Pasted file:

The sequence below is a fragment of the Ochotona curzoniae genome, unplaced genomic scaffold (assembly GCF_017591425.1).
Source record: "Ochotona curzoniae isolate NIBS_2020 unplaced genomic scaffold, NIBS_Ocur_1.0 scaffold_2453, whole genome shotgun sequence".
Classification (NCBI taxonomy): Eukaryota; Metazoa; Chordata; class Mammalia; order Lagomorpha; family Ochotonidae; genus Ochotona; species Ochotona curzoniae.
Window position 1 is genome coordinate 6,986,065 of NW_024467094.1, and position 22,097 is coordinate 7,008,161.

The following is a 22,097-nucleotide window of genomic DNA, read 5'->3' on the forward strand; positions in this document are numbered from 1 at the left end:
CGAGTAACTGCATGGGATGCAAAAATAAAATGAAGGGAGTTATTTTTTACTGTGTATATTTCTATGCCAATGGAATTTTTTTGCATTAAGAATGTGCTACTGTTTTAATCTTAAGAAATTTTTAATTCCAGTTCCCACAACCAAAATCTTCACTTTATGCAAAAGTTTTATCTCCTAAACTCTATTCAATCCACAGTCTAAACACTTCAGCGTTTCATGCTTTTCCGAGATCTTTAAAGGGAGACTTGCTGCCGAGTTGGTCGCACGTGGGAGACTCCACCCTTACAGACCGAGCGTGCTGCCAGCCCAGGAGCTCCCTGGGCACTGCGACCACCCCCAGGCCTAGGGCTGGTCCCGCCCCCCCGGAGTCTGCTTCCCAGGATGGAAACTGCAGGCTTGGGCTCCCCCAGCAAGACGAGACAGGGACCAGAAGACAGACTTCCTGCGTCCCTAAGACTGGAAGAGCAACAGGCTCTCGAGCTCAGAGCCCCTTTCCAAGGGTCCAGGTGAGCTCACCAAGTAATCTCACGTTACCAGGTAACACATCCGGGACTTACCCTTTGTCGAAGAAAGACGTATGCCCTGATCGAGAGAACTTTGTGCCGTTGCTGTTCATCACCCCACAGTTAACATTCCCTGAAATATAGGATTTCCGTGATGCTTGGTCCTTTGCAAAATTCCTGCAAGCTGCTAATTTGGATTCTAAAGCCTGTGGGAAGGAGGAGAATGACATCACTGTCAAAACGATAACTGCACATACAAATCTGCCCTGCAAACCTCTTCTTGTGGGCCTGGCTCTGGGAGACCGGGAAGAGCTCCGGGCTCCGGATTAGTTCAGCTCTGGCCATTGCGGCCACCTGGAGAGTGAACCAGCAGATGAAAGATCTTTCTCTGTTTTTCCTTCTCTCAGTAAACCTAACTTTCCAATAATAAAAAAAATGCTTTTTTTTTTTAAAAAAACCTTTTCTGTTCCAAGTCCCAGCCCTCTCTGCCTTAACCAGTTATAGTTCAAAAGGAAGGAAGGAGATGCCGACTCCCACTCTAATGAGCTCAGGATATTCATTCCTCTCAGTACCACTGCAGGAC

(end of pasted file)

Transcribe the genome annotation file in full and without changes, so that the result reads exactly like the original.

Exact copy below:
The sequence below is a fragment of the Ochotona curzoniae genome, unplaced genomic scaffold (assembly GCF_017591425.1).
Source record: "Ochotona curzoniae isolate NIBS_2020 unplaced genomic scaffold, NIBS_Ocur_1.0 scaffold_2453, whole genome shotgun sequence".
Classification (NCBI taxonomy): Eukaryota; Metazoa; Chordata; class Mammalia; order Lagomorpha; family Ochotonidae; genus Ochotona; species Ochotona curzoniae.
Window position 1 is genome coordinate 6,986,065 of NW_024467094.1, and position 22,097 is coordinate 7,008,161.

The following is a 22,097-nucleotide window of genomic DNA, read 5'->3' on the forward strand; positions in this document are numbered from 1 at the left end:
CGAGTAACTGCATGGGATGCAAAAATAAAATGAAGGGAGTTATTTTTTACTGTGTATATTTCTATGCCAATGGAATTTTTTTGCATTAAGAATGTGCTACTGTTTTAATCTTAAGAAATTTTTAATTCCAGTTCCCACAACCAAAATCTTCACTTTATGCAAAAGTTTTATCTCCTAAACTCTATTCAATCCACAGTCTAAACACTTCAGCGTTTCATGCTTTTCCGAGATCTTTAAAGGGAGACTTGCTGCCGAGTTGGTCGCACGTGGGAGACTCCACCCTTACAGACCGAGCGTGCTGCCAGCCCAGGAGCTCCCTGGGCACTGCGACCACCCCCAGGCCTAGGGCTGGTCCCGCCCCCCCGGAGTCTGCTTCCCAGGATGGAAACTGCAGGCTTGGGCTCCCCCAGCAAGACGAGACAGGGACCAGAAGACAGACTTCCTGCGTCCCTAAGACTGGAAGAGCAACAGGCTCTCGAGCTCAGAGCCCCTTTCCAAGGGTCCAGGTGAGCTCACCAAGTAATCTCACGTTACCAGGTAACACATCCGGGACTTACCCTTTGTCGAAGAAAGACGTATGCCCTGATCGAGAGAACTTTGTGCCGTTGCTGTTCATCACCCCACAGTTAACATTCCCTGAAATATAGGATTTCCGTGATGCTTGGTCCTTTGCAAAATTCCTGCAAGCTGCTAATTTGGATTCTAAAGCCTGTGGGAAGGAGGAGAATGACATCACTGTCAAAACGATAACTGCACATACAAATCTGCCCTGCAAACCTCTTCTTGTGGGCCTGGCTCTGGGAGACCGGGAAGAGCTCCGGGCTCCGGATTAGTTCAGCTCTGGCCATTGCGGCCACCTGGAGAGTGAACCAGCAGATGAAAGATCTTTCTCTGTTTTTCCTTCTCTCAGTAAACCTAACTTTCCAATAATAAAAAAAATGCTTTTTTTTTTTAAAAAAACCTTTTCTGTTCCAAGTCCCAGCCCTCTCTGCCTTAACCAGTTATAGTTCAAAAGGAAGGAAGGAGATGCCGACTCCCACTCTAATGAGCTCAGGATATTCATTCCTCTCAGTACCACTGCAGGAC